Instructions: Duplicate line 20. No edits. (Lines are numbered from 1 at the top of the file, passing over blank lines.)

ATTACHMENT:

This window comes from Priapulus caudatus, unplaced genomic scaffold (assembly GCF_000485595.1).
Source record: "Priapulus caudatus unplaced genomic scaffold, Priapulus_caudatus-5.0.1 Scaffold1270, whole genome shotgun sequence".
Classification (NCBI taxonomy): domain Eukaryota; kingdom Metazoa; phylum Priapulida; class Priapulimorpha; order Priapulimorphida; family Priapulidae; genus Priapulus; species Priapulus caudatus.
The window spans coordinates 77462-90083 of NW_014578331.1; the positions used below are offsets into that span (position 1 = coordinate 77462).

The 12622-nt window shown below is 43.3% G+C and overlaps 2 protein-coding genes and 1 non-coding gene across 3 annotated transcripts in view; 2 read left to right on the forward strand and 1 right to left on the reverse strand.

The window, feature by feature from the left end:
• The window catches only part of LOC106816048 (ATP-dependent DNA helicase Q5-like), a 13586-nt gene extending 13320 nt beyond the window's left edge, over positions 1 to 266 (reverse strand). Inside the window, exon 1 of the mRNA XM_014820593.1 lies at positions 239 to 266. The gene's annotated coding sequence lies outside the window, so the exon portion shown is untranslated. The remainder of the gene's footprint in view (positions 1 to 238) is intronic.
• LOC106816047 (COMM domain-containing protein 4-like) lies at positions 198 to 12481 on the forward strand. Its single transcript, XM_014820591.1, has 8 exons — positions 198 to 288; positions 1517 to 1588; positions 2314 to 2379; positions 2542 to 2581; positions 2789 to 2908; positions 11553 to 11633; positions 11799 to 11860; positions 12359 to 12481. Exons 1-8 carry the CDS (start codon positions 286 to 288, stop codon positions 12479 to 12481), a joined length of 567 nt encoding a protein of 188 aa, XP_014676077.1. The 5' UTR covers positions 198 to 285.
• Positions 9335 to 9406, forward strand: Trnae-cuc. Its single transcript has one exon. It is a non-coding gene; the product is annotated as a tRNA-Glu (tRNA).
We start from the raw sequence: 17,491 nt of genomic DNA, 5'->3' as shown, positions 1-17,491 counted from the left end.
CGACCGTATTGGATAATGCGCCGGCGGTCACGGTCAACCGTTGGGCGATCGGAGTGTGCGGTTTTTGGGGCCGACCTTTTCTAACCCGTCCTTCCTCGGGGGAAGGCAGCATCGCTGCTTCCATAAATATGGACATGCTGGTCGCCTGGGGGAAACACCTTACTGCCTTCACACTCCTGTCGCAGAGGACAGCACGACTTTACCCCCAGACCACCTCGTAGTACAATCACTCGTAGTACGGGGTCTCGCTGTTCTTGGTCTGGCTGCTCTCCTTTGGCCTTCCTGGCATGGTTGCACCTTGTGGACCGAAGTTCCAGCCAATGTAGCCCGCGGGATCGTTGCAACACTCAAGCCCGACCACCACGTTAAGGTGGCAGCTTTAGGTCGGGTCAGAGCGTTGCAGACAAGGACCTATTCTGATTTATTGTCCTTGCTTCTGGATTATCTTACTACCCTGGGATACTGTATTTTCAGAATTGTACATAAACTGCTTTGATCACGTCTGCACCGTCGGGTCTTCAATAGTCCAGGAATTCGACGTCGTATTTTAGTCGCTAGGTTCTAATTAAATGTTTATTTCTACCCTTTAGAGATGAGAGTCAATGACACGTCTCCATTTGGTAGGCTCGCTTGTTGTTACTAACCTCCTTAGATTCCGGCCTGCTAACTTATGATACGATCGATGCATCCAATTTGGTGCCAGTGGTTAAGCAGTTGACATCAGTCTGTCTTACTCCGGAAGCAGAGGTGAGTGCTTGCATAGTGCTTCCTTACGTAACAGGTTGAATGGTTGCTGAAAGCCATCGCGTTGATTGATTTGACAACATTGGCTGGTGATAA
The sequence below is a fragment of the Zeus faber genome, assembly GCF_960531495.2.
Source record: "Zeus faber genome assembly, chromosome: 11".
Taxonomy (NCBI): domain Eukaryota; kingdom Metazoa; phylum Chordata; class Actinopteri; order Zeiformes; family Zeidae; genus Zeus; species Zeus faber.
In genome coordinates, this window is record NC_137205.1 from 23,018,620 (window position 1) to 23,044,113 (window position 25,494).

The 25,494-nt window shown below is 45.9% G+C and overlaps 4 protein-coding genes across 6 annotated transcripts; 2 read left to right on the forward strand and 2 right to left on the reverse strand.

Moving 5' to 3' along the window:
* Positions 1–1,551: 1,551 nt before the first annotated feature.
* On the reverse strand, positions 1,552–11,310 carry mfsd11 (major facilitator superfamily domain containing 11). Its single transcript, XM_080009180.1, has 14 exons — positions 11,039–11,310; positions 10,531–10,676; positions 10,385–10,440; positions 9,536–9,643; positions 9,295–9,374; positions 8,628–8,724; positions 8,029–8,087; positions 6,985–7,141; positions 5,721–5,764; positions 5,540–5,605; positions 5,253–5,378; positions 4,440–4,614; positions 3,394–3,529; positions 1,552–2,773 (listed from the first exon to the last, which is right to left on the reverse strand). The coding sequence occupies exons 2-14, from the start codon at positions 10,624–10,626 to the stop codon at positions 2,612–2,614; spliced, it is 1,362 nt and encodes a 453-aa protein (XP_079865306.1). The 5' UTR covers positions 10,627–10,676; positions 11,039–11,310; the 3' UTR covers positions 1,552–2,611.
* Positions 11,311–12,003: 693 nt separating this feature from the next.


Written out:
* Positions 11,311–12,003: 693 nt separating this feature from the next.